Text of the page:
Home Business Artificial intelligence in classroom: Is it reducing human interaction in learning?

Artificial intelligence in classroom: Is it reducing human interaction in learning?


NEW DELHI: Wreinda Prasad is a chirpy, confident class VIII student who is writing exams set by a machine. “The questions I get are customised to my pace of learning and I do well in these tests. I feel more confident and want to learn more,” says Prasad who studies at Mount Zion school, Gangtok. Earlier this year, the school introduced adaptive assessment software, Next Assessment, that uses artificial intelligence for setting and assessing objective question papers.

Machine-set question papers

On an average a teacher takes an hour or more to set a question paper with 35 objective questions. This makes it a time-consuming exercise that is repeated only at set intervals. Next Education, an edtech company in Hyderabad, developed an AI-driven assessment platform (being used by more than 50 schools in India) that can set papers within one minute and customise questions to each student’s learning needs. It also gives instantaneous results. “Adaptive assessments give very accurate results. Based on these the teacher can give individual feedback to each child on what should be the new learning path. Earlier, students would get a general advice – ‘Good. Can do better’. But AI allow teachers to be more focused,” says Sameer Bora, executive VP, Next Education India Pvt Ltd.

Algorithms replace mentors

“AI enables students to discover a unique path of learning, customised to their aspiration and capabilities,” says Prashanth BR, co-founder, Krackin, a student engagement and employability platform that matches students with skills they need for the job they want, and connects them with recruiters. These skills are not part of their curriculum. For example, if a third-year engineering student wants to be a data scientist, Krackin will go through her present academic and co-curricular profile and give her an employability score. It will also suggest skills that she can learn to be an attractive candidate for a data scientist’s job. “At present it’s being used in 89 colleges, and by 300+ companies,” says Kiran GR, co-founder, Krackin.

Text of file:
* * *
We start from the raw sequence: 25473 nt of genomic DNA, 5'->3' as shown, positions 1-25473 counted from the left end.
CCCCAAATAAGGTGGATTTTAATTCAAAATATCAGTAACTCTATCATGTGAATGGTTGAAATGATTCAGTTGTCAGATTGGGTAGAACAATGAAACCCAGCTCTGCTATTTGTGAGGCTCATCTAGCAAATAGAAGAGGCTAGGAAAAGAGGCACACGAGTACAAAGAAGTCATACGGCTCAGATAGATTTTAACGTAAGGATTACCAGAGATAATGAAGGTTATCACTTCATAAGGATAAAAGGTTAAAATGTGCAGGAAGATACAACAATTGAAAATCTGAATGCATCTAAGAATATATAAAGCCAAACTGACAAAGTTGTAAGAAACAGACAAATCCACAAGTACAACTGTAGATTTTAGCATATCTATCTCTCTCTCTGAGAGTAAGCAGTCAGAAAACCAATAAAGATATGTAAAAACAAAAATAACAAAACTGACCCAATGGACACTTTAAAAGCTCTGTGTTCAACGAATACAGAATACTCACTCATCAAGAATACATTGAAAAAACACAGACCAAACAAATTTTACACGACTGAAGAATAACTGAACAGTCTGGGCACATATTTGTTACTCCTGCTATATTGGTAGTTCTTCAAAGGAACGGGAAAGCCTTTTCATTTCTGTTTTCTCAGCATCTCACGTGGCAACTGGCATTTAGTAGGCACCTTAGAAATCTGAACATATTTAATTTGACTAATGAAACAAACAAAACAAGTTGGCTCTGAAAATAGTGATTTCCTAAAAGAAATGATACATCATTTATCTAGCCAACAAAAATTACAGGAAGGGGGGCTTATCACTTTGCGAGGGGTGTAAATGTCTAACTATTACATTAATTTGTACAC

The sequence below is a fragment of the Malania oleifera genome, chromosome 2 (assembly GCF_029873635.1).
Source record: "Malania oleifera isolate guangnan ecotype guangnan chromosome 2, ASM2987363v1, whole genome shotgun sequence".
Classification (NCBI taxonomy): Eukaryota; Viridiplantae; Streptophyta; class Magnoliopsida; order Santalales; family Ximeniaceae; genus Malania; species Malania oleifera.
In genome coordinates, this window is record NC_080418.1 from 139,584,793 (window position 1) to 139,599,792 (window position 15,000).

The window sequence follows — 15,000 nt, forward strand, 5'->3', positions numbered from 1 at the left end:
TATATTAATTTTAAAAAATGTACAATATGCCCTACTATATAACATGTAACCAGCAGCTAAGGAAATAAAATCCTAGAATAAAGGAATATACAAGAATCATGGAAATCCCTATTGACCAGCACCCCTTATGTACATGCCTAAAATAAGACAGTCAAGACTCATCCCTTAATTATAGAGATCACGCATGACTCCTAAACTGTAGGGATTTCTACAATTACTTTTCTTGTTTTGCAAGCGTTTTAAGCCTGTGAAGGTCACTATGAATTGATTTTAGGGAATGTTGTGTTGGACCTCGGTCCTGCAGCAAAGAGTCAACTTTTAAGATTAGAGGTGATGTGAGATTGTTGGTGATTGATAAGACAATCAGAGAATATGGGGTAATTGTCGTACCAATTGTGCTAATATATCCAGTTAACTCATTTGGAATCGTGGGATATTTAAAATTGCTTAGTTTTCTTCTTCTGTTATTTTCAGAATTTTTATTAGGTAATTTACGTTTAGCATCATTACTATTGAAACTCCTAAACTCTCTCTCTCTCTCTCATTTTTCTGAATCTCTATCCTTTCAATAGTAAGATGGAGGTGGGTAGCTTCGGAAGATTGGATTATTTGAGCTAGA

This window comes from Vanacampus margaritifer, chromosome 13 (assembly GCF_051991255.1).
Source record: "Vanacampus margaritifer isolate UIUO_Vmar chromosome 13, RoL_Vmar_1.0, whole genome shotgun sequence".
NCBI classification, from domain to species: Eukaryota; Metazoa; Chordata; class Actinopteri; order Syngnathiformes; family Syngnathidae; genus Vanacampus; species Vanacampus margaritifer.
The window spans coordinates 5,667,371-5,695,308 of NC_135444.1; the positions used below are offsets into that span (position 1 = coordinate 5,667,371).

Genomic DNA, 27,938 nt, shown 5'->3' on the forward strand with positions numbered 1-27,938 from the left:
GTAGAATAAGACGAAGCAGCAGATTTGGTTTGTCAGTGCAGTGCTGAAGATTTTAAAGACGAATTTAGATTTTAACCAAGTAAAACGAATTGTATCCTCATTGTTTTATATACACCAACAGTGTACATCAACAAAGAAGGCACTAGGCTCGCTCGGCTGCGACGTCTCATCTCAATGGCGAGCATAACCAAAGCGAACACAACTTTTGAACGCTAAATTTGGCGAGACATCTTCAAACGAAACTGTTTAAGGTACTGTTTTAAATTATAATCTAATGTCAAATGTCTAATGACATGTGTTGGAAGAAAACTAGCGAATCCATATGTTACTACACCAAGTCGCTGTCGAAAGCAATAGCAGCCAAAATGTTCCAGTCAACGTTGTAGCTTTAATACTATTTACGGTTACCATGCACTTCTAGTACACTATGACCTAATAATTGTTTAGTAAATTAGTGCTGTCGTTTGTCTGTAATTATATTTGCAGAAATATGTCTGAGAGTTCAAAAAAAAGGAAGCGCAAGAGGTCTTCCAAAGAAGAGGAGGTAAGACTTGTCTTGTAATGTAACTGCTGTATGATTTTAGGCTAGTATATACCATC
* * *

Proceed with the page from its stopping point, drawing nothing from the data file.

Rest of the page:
Exams at your doorstep

Remote Proctoring is an AI platform that allows teachers to remotely invigilate an online exam. “The technology captures physical movements of the candidate. If the candidate tries to open a new window or an URL it immediately sends an alert to the remote invigilator,” says Swapnil Dharmidhikari, founder, Splashgain Technology Solutions Pvt Ltd, an edtech startup in Pune that created this platform. This means that students don’t need to physically assemble in an exam hall to write their paper but can do it from anywhere, even from home. This reduces the logistical burden of conducting and writing exams. “In the future physical invigilation will be replaced with digital invigilation,” says Dharmidhikari. IIM-Rohtak used Remote Proctoring while conducting its executive MBA entrance exam this year.

Making attendance register redundant

In some government-run schools in Tamil Nadu, the attendance register was replaced by a mobile app. “Traditional attendance takes about 10 minutes, but this app can do the task in one minute,” says Sreedhar Narla, CEO-founder, ICET Solutions in Bengaluru that developed this AI-driven system. The teacher takes a couple of shots with her phone camera, the images are processed in the cloud and the attendance marked.

While AI may save time and make systems efficient, it comes with its problems. For example, the ICET attendance system had to be scrapped soon after its pilot launch because of privacy concerns raised by parents. Technology is also reducing human interaction in learning. Ameeta Mulla Wattal, principal, Springdales Pusa Road, Delhi, says while it is worrying, the need is to strike a balance between technology and human interaction. “These technologies are here to stay but we need to ensure that we don’t depend too much on them. Because learning needs time, reflection and hard work, whereas technology is about instant gratification. Students need to learn to engage and endeavour,” she says.

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